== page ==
FCC chairman Ajit Pai has sent a letter out to all carriers that they will soon be fined for selling users' GPS location data to third parties. Leo says it'll likely just be a slap on the wrist.
Vince is going to be sailing around and he wants a tablet to stay connected. Leo says to stay away from third-party tablets and stick to the iPad or an Android tablet. They are the most reliable. Cheaper third-party ones will not give you the experience and performance you need. Leo also recommends getting a Dual Electronics Stand Alone Bluetooth GPS receiver. Leo has one and it's far more accurate than the GPS in the mobile devices.
Danny called last week about his phone's GPS lagging behind where he actually was. His wife recently figured out what was wrong, and that was the metal mesh that supports the rearview mirror attached to the windshield was causing interference. When he moved the phone to the left side of his windshield, the GPS was suddenly accurate again. Leo says that makes sense. The Mesh is causing a kind of Faraday cage for that particular area of your dashboard.
Danny is getting different results using his Map app in his three cars. Two of his cars has his maps apps working great in them, but his Hybrid doesn't work well at all with his maps app at all. Leo suspects that Danny's hybrid may have something in its design that prevents the phone from triangulating its position with GPS satellites. Some electric cars don't have AM radios because of interference from the electric engine. So it may be that there's interference going on.
Steve is amazed at how GPS mapping apps can know what the best and fastest route is. Leo says that WAZE is crowd sourced, so it gets real time traffic data from Waze users themselves, and it can work to route you around it.
Steve is also a photographer and wants to know what are good online sources to share and get feedback. Leo says that while it has changed recently, Flickr is a good place to post for community input.
Sam wants to talk about GPS, which helps you to figure out where you are around the planet. So far, there's GPS here in the US, Russia has GLONASS, and Europe has their own. China is also developing their own GPS network. Experts estimate that our economy is so dependent on GPS, we could lose $1 Billion a day should it go down. It works by triangulating three GPS satellites that sync up with time code to estimate the distance from where you are to the satellite, and then it calculates where you are on the planet.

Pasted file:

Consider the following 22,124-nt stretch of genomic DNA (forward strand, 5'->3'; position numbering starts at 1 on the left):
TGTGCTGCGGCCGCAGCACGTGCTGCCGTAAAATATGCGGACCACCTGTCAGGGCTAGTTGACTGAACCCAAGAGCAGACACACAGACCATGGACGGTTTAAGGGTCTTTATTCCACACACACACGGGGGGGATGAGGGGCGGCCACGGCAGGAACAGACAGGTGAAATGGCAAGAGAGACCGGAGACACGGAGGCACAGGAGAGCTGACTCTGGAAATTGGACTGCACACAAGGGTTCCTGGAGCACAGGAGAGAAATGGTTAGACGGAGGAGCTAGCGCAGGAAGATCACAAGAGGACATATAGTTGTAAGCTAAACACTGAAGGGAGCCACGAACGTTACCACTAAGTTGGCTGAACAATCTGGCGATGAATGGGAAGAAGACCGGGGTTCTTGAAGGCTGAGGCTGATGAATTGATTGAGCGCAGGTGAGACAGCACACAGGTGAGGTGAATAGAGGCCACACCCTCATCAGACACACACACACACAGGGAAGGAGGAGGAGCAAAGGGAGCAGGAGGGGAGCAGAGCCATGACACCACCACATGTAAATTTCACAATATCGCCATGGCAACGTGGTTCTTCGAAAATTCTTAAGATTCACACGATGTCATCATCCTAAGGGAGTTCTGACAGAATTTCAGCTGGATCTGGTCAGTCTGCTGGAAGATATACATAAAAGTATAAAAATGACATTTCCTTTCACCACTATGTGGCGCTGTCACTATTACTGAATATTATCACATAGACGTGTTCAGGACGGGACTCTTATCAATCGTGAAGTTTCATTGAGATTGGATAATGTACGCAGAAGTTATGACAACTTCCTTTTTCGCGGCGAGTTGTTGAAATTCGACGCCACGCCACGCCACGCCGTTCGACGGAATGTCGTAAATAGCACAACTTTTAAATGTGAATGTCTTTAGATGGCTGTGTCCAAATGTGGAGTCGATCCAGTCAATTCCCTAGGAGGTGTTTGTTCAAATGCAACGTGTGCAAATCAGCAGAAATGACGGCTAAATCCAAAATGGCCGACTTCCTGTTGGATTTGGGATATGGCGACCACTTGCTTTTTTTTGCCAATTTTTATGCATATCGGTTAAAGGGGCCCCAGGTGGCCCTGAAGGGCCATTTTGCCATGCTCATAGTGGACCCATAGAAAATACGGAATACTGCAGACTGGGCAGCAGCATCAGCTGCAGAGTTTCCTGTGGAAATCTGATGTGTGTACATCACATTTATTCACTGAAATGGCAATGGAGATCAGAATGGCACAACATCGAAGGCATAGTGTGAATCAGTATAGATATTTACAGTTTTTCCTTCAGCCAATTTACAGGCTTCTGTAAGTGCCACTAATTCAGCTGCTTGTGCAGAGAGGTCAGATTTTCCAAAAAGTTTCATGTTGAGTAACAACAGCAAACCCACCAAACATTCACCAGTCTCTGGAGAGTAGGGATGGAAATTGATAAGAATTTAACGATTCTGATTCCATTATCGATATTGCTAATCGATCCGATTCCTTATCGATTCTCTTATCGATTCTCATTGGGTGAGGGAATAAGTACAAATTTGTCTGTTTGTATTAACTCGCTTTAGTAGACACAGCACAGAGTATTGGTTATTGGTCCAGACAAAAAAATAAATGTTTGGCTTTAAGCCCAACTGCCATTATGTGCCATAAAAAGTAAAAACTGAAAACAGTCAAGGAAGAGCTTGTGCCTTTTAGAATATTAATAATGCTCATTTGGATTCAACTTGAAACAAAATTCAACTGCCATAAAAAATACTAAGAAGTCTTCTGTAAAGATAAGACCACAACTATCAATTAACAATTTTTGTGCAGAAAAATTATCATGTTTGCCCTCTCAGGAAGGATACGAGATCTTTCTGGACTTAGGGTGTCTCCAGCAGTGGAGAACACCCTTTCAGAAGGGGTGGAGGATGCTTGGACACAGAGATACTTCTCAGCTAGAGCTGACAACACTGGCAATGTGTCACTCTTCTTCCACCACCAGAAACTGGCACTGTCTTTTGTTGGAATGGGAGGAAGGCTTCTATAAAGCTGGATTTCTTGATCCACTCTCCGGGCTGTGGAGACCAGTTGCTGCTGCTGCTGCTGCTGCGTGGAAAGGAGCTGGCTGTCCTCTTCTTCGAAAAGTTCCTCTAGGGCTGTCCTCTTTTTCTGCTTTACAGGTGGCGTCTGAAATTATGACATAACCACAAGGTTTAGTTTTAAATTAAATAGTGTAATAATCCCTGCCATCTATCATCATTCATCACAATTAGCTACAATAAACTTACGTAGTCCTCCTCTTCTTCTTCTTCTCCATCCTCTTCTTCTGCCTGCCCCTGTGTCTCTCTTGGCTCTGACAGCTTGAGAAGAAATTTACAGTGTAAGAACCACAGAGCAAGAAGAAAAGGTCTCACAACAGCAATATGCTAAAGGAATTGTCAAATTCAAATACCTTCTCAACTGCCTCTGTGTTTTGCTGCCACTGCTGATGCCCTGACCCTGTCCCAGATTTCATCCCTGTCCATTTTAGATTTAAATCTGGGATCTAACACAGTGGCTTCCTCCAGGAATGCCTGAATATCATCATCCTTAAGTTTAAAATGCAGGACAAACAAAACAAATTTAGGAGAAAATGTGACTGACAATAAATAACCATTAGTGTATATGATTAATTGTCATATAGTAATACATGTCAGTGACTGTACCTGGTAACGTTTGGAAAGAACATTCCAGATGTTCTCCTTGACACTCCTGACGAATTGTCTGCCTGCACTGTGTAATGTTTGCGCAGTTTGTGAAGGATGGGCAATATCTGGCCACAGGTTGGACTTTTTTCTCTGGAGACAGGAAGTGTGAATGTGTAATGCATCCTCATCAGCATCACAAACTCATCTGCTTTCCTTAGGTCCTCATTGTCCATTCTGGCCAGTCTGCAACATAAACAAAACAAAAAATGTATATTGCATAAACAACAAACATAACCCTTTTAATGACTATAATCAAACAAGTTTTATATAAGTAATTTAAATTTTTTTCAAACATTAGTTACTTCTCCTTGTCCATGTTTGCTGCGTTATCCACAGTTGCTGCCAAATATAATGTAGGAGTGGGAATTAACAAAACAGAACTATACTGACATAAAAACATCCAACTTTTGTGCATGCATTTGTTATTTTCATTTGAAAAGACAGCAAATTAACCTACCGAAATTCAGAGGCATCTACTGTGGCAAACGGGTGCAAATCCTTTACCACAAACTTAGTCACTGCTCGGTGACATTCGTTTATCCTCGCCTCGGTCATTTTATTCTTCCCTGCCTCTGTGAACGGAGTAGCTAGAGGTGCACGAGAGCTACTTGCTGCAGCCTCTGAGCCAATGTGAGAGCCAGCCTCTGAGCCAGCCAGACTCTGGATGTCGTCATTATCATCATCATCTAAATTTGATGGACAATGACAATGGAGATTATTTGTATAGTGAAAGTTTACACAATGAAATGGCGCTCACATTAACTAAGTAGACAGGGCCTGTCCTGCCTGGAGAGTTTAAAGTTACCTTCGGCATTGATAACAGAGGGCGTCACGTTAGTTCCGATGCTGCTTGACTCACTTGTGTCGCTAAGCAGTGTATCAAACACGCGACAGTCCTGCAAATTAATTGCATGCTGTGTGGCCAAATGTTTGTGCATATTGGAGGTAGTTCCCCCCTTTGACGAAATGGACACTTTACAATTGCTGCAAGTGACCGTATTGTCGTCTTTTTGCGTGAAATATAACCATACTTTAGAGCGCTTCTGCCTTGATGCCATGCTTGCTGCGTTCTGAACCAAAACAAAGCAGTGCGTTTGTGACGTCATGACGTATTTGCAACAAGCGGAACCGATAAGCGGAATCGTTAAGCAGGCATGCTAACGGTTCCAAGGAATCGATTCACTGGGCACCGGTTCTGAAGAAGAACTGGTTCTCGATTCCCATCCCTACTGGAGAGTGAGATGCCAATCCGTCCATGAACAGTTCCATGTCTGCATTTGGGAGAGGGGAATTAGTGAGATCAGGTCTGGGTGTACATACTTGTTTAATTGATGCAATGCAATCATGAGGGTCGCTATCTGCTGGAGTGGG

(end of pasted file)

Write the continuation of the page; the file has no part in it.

Lyle is looking for a tracking device for kids, so he can keep track of them, especially when missing. Leo says that there's the Little Tracker ($69) and there's some you can put in shows and other clothing. The Trax Play is $99 plus a $10 monthly subscription. The cool feature is Geo Fencing, which alerts you when the kid moves out of a set area. TomGuide has a list of the Best GPS trackers for kids here - https://www.tomsguide.com/us/best-gps-child-trackers,review-2884.html
Chris needs a new tablet that supports GPS. Leo recommends the Samsung Galaxy Tab 4 with LTE. Leo suggests Chris to go to his carrier store (AT&T) and tell them you're thinking of going with the competition. They'll give you a good deal to keep your business.
Chris also asks how he can mount his tablet? Leo says to put a metal disc on the back and affix it to your dash with a magnet. It's perfectly safe.
Norm is a contractor and likes to GeoTag photos for his clients. But Google killed Picasa, which is what he uses. What can he do to add the GPS coordinates to it? Leo says that in the EXIF data of your phone's photos will be the GPS coordinates. Upload them to an album of Google Photos and you should be able to have it show photos on a map. It's called Google MyMaps. Create a new album, then new layer, then import.
Mark needs to prove where he was to someone. Leo says that you can see where you've been by going to google.com/dashboard. Click on maps, then more, then timeline. If it's enabled in the application settings, you will see a history of where your phone has checked in within the network. It should go as far back as 18 months at least. If that isn't good enough, you could contact your carrier as they will have that information available. But that information is only available to law enforcement as they can get access to that information without a warrant. So using Google is your best bet.